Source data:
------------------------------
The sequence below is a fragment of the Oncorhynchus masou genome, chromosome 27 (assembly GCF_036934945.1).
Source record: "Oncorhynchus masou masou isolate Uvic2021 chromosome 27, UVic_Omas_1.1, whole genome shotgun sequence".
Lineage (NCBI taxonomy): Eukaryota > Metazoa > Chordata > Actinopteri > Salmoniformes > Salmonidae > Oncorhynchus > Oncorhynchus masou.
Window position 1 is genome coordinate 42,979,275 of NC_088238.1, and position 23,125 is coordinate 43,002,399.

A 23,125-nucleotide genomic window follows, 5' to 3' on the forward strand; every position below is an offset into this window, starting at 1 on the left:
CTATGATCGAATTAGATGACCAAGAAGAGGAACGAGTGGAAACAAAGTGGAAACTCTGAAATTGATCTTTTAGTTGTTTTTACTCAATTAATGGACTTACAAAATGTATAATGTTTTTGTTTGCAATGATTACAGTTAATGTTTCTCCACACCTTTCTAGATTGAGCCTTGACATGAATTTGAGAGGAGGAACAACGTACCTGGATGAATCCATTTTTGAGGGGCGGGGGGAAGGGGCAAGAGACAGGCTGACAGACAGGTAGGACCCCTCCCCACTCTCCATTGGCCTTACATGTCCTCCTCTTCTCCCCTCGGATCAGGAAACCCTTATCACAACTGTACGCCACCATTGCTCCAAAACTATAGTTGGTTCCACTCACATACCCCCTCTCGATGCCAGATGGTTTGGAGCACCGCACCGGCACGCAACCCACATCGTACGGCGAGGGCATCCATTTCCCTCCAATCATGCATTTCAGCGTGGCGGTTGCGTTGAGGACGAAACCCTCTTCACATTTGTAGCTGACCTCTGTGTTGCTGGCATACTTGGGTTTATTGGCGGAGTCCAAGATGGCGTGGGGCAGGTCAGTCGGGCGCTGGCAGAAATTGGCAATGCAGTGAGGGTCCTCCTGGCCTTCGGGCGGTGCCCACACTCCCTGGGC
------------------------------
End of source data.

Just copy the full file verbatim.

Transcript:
The sequence below is a fragment of the Oncorhynchus masou genome, chromosome 27 (assembly GCF_036934945.1).
Source record: "Oncorhynchus masou masou isolate Uvic2021 chromosome 27, UVic_Omas_1.1, whole genome shotgun sequence".
Lineage (NCBI taxonomy): Eukaryota > Metazoa > Chordata > Actinopteri > Salmoniformes > Salmonidae > Oncorhynchus > Oncorhynchus masou.
Window position 1 is genome coordinate 42,979,275 of NC_088238.1, and position 23,125 is coordinate 43,002,399.

A 23,125-nucleotide genomic window follows, 5' to 3' on the forward strand; every position below is an offset into this window, starting at 1 on the left:
CTATGATCGAATTAGATGACCAAGAAGAGGAACGAGTGGAAACAAAGTGGAAACTCTGAAATTGATCTTTTAGTTGTTTTTACTCAATTAATGGACTTACAAAATGTATAATGTTTTTGTTTGCAATGATTACAGTTAATGTTTCTCCACACCTTTCTAGATTGAGCCTTGACATGAATTTGAGAGGAGGAACAACGTACCTGGATGAATCCATTTTTGAGGGGCGGGGGGAAGGGGCAAGAGACAGGCTGACAGACAGGTAGGACCCCTCCCCACTCTCCATTGGCCTTACATGTCCTCCTCTTCTCCCCTCGGATCAGGAAACCCTTATCACAACTGTACGCCACCATTGCTCCAAAACTATAGTTGGTTCCACTCACATACCCCCTCTCGATGCCAGATGGTTTGGAGCACCGCACCGGCACGCAACCCACATCGTACGGCGAGGGCATCCATTTCCCTCCAATCATGCATTTCAGCGTGGCGGTTGCGTTGAGGACGAAACCCTCTTCACATTTGTAGCTGACCTCTGTGTTGCTGGCATACTTGGGTTTATTGGCGGAGTCCAAGATGGCGTGGGGCAGGTCAGTCGGGCGCTGGCAGAAATTGGCAATGCAGTGAGGGTCCTCCTGGCCTTCGGGCGGTGCCCACACTCCCTGGGC